Every time we walk past that spot, I smile, thinking of the time, thirty years ago, the pickup truck we borrowed to get a load of manure broke down right there, and I sat in the cab as Dave popped the hood, had a look inside, and walked into the business establishment ten feet away. Five seconds later he was back out again with a fire extinguisher, and I shot out of the truck like a Heimliched meatwad, visualizing the tremendous explosion, the ball of flame, and the ensuing rain of Murr fragments mingled with aerosolized cow shit. I mean, come on. I’ve seen the movies.

“It was just a small fire on a wire. It had burned itself out by the time I got back. I just didn’t want to do any damage to Scott’s truck. I would never,” Dave says, with a bit of tension in his voice, every time I bring it up, “endanger you in any way.”

And that is probably true. After all, the man has made dinner for me virtually every night for forty  years, and if he’d been at all interested in doing me harm, he’s had plenty of opportunity. But he never poisoned me, except that once, and he didn’t feel so hot then, either.

So I’m sure he had assessed the situation correctly and I was never going to perish in a spectacular and yet comedic fashion that would have lived on in video to this day. But I can’t say his record for this sort of thing is entirely spotless.

There was that stormy night I lay awake listening to a gale-force wind slam into the thin old window directly over our bed. “Wake up,” I said. “I think that window’s going to come in on us.”

It’s hard to say if Dave woke up all the way. His mumbling seemed designed to maintain unconsciousness. “That window has been there for seventy years,” he slurred between snores. “It isn’t going anywhere.”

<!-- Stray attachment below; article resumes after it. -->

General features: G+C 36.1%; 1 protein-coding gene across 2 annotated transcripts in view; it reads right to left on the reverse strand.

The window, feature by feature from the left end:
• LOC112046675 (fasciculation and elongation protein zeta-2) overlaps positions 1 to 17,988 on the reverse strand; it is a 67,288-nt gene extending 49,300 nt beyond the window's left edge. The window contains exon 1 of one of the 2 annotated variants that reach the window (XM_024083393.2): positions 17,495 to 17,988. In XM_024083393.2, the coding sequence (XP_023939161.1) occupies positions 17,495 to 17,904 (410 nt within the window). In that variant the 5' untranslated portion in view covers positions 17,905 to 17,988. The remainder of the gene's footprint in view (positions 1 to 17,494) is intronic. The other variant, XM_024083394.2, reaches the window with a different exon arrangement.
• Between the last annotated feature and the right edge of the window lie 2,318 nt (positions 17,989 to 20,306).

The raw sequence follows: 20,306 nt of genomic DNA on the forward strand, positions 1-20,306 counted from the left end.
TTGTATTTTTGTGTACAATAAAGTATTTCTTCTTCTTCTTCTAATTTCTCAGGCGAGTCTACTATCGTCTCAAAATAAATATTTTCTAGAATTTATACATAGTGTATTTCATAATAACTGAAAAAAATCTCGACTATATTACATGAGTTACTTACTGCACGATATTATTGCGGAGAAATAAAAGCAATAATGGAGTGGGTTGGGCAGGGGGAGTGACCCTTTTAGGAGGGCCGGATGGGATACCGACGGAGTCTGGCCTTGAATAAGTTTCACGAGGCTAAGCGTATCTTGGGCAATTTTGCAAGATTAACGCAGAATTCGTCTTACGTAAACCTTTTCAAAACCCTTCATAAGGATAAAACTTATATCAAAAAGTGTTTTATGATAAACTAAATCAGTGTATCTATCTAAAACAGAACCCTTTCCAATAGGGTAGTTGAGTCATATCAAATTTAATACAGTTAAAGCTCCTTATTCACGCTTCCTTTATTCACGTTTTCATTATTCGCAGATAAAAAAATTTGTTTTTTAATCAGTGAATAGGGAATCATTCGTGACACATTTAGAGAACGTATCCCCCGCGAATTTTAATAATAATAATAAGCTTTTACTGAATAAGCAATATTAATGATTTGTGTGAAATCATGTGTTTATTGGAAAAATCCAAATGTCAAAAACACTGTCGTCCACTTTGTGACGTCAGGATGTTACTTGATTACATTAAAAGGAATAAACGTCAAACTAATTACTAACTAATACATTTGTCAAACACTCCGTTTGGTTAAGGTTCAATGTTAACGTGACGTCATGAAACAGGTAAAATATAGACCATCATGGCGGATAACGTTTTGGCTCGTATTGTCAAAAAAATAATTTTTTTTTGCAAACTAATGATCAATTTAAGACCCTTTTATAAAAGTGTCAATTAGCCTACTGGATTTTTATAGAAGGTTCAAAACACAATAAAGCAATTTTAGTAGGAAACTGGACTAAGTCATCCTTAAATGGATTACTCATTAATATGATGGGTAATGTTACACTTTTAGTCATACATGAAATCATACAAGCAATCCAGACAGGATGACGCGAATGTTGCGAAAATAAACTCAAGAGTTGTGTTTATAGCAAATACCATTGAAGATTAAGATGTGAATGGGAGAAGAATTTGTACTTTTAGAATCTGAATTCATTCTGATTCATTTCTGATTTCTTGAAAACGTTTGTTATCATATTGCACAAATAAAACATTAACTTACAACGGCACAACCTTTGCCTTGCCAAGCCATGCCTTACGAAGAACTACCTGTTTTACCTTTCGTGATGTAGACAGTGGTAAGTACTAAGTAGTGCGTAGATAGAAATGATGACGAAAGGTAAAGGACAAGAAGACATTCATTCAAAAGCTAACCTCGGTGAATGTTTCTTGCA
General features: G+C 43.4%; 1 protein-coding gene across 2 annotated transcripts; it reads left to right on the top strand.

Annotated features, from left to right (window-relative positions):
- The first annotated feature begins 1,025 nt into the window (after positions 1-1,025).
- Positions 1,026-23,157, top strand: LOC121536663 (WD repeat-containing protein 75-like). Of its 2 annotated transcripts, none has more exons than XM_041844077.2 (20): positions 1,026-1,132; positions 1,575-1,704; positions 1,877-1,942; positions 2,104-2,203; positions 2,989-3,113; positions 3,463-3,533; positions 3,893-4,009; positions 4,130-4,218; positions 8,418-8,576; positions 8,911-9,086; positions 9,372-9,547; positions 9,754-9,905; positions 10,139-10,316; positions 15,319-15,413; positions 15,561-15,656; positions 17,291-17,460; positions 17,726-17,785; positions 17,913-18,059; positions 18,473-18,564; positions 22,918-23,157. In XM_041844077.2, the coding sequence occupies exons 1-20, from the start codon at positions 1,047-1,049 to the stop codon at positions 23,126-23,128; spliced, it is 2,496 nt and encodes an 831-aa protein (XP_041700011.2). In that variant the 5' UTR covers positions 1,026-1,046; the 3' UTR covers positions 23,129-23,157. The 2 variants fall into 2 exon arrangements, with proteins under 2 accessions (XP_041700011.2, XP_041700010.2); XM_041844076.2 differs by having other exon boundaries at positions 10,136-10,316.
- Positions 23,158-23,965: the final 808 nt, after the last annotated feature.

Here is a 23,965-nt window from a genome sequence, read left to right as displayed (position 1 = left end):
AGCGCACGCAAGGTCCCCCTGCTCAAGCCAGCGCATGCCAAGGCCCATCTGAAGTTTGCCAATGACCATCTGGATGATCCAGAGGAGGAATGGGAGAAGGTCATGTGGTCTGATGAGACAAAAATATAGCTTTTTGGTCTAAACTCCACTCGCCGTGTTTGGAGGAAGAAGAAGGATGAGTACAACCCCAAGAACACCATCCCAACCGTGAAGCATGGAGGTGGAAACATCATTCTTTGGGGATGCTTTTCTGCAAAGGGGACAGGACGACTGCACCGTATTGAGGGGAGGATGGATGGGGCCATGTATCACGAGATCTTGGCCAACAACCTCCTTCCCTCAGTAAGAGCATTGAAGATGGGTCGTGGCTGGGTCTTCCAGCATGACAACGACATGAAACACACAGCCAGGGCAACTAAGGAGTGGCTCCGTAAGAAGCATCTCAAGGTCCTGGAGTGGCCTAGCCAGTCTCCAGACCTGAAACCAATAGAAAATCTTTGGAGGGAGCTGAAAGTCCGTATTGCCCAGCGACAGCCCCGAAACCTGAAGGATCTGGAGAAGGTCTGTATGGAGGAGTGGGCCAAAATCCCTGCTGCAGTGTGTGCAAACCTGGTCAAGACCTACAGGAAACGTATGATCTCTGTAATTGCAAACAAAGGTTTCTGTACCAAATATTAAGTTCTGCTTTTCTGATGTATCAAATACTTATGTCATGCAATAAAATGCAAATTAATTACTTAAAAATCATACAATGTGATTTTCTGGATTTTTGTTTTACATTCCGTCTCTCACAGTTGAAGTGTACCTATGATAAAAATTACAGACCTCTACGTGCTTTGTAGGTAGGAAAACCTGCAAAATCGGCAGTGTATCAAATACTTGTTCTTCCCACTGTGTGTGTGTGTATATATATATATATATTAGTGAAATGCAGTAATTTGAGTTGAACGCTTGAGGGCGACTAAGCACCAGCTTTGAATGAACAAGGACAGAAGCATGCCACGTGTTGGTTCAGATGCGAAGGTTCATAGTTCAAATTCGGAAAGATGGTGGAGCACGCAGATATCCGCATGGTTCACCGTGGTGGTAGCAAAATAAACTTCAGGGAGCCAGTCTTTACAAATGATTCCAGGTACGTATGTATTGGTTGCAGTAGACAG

I’m easily comforted. His word was good enough for me, and besides, it made sense. Two seconds later an especially mighty gust hit the south side of the house and Dave launched himself horizontally into the air and on top of me like one of those safes that’s always falling out of buildings in the cartoons, to shield me from broken glass, and a minute later, when I could get my chest going up and down again, I thought it was sort of sweet. Plus it was an acknowledgement that I might have had a valid concern. To be fair, he was also correct about the window, which was still sound.


Then there was the time I broadsided a deer with my Subaru, and while the deer sprang up and bounded off to die courteously somewhere else, my hood was so crumpled that it wouldn’t shut. Dave tied it down tight with the only thing we had, a bungee cord, and we took off again. Later, at highway speeds, I looked nervously at the hood bouncing around with the wind getting under it, and said “I don’t like the looks of that. Do you think we  should pull over and do something about it?” and Dave said “It’s fine. It’s not going anywhere.” BLAM.

Really, it’s not often you get vindicated that fast. There we were doing sixty on the highway and the hood whacketed open and hit the windshield and folded back over the top of the car and we had to stick our heads out the windows to locate the shoulder, where we sat for a few trembly minutes, and Dave said “wire might be a better idea.”

As long as it’s not on fire.